Sustainable Catalysis

Sustainable Catalysis – From Knowledge-Based Concepts to Processes

Catalysts and catalytic processes are essential for our society and industrial production. With the challenges associated with a sustainable future all aspects of economy, environment and society have to be addressed. Thus, a sustainable energy sector and closed production circles within a circular economy are key elements that can only be achieved by catalytic processes to enable high energy and feedstock efficiency. To ensure a truly sustainable future energy and industry sector, these catalysts and processes must also be designed based on sustainability aspects. The use of critical resources must be minimized or ideally completely substituted, and the recycling of catalyst components must be considered. The new (electro-)catalytic processes must be designed to be tolerant, e.g., to feedstock or energy fluctuations in quantity and quality, and to be powered with renewable energy.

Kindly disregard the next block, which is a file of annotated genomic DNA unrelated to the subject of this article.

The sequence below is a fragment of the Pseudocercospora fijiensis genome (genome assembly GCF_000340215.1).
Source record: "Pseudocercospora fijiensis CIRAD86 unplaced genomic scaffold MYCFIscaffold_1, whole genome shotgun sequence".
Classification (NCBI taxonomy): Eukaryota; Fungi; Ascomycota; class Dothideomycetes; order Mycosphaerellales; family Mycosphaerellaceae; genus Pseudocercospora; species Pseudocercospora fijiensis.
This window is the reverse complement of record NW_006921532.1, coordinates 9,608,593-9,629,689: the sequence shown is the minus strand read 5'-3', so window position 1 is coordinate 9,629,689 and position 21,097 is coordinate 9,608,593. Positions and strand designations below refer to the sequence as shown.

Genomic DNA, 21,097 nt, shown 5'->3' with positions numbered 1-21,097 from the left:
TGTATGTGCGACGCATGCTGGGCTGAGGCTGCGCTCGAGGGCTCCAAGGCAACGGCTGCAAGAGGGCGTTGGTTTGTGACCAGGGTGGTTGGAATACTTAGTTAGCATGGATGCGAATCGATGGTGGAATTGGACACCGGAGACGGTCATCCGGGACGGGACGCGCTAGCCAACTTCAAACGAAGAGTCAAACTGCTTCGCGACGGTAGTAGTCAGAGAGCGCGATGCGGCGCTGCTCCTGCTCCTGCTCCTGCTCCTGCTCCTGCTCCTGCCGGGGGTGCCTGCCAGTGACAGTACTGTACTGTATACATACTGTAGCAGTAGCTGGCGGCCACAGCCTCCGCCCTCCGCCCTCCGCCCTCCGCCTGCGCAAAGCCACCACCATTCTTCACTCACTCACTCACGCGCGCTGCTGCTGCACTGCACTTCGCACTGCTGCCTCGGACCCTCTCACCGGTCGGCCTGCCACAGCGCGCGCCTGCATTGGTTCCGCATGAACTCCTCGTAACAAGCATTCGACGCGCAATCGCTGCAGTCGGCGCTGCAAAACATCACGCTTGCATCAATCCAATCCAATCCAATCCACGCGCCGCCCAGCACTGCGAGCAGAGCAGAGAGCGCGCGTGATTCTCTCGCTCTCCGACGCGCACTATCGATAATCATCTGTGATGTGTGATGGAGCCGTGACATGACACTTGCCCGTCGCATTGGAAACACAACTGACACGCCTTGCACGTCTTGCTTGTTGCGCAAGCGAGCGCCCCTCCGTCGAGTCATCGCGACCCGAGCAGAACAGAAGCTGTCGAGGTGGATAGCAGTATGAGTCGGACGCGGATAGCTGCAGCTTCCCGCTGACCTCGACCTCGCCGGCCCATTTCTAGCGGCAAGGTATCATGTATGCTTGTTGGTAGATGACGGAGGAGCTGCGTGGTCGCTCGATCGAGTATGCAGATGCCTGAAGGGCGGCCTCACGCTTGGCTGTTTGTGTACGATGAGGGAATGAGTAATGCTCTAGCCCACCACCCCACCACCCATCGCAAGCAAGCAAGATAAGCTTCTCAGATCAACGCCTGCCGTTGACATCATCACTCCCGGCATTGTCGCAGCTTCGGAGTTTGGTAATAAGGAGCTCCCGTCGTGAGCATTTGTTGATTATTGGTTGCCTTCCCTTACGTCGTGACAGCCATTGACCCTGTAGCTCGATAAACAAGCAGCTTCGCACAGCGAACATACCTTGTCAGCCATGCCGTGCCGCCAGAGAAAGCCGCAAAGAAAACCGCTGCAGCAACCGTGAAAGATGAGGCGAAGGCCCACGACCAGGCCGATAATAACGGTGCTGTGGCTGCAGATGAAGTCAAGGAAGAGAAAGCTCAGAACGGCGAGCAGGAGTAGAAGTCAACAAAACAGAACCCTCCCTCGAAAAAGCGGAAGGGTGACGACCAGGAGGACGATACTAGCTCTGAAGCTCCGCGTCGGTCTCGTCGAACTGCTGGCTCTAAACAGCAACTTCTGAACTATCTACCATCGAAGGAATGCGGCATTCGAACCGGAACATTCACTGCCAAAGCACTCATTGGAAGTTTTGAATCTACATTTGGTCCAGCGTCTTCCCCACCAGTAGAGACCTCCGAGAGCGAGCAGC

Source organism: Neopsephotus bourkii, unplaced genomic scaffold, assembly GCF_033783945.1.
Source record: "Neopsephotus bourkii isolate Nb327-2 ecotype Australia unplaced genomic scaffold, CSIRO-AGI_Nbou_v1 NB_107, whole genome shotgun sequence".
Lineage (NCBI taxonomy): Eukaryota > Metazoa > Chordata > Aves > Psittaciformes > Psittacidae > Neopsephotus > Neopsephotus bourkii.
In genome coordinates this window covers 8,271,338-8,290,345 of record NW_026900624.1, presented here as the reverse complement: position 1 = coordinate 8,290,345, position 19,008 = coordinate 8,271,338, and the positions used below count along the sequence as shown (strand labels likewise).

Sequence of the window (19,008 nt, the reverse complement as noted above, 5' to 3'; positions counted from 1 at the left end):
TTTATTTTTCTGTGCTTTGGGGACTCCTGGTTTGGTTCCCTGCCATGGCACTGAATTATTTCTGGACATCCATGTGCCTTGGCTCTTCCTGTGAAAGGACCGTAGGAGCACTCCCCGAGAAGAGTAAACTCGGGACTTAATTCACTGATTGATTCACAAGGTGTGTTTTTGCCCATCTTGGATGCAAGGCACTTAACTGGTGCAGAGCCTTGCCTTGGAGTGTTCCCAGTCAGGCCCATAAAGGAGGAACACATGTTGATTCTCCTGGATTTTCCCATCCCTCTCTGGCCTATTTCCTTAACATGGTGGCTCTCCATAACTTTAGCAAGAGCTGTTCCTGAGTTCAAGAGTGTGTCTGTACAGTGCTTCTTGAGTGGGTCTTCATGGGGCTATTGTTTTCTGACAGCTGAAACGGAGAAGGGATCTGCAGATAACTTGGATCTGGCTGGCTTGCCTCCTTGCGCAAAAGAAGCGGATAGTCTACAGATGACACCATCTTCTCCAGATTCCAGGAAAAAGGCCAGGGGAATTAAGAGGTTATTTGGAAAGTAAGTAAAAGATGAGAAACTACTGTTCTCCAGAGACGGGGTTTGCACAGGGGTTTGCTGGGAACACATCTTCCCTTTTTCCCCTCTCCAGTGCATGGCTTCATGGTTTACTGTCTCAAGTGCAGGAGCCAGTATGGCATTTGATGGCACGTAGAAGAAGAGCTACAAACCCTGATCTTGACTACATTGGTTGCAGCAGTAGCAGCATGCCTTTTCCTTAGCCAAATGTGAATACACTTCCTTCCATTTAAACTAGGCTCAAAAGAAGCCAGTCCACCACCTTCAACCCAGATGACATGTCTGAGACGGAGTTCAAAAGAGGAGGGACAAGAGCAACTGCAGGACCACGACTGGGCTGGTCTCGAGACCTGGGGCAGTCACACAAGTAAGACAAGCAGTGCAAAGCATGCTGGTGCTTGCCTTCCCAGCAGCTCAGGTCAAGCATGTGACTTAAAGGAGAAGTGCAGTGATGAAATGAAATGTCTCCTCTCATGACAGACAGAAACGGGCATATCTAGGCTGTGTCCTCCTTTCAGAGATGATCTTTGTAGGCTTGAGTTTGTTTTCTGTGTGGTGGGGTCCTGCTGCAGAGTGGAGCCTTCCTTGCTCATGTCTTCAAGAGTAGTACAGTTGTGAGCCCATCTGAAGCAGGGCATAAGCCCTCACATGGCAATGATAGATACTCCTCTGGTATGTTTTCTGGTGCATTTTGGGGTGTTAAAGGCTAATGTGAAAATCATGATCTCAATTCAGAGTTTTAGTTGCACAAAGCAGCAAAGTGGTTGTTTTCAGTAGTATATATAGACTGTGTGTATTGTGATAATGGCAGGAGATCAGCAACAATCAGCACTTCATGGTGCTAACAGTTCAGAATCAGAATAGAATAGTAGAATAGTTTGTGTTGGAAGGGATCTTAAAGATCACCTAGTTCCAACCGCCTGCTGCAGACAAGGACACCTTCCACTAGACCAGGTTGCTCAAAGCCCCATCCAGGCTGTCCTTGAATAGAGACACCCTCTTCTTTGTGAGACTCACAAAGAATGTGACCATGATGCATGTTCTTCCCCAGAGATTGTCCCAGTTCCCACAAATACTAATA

Highly active, selective, stable, and, at the same time, sustainable catalysts and highly efficient processes are developed within the research area Sustainable Catalysis. It aims for advancements and innovations in this field building on knowledge-based concepts, that rely on an understanding of fundamental single phenomena, structure-performance relationships as well as on the complex coupling and synergistic multiple phenomena and under technically relevant conditions.

Exemplary research for Sustainable Catalysis@TU Darmstadt: High current density testing of catalysts for electrochemical reduction of CO2 to obtain ethylene. Sustainable Catalysis in this example involves the use of abundantly availed Cu as catalyst and closing the carbon circle for polyolefin recycling.

The fields of homogeneous and heterogeneous catalysis are studied considering synergies also at the interface. These are based on insights obtained on similar active centers and by using model compounds of different dimensionality. The collaborative research foots on a great expertise in materials synthesis, in-depth ex-situ, in-situ and operando characterization, quantum chemical calculations, chemical reaction engineering, process simulation, as well as catalytic testing. The joined research efforts provides a unique interdisciplinary environment and an ideal breeding ground for synergistic effects within Sustainable Catalysis.

Exemplary research for Sustainable Catalysis@TU Darmstadt: Deducing mechanistic aspects of iron as hydrogenation catalyst through NMR and H/D exchange and para-H2 experiments.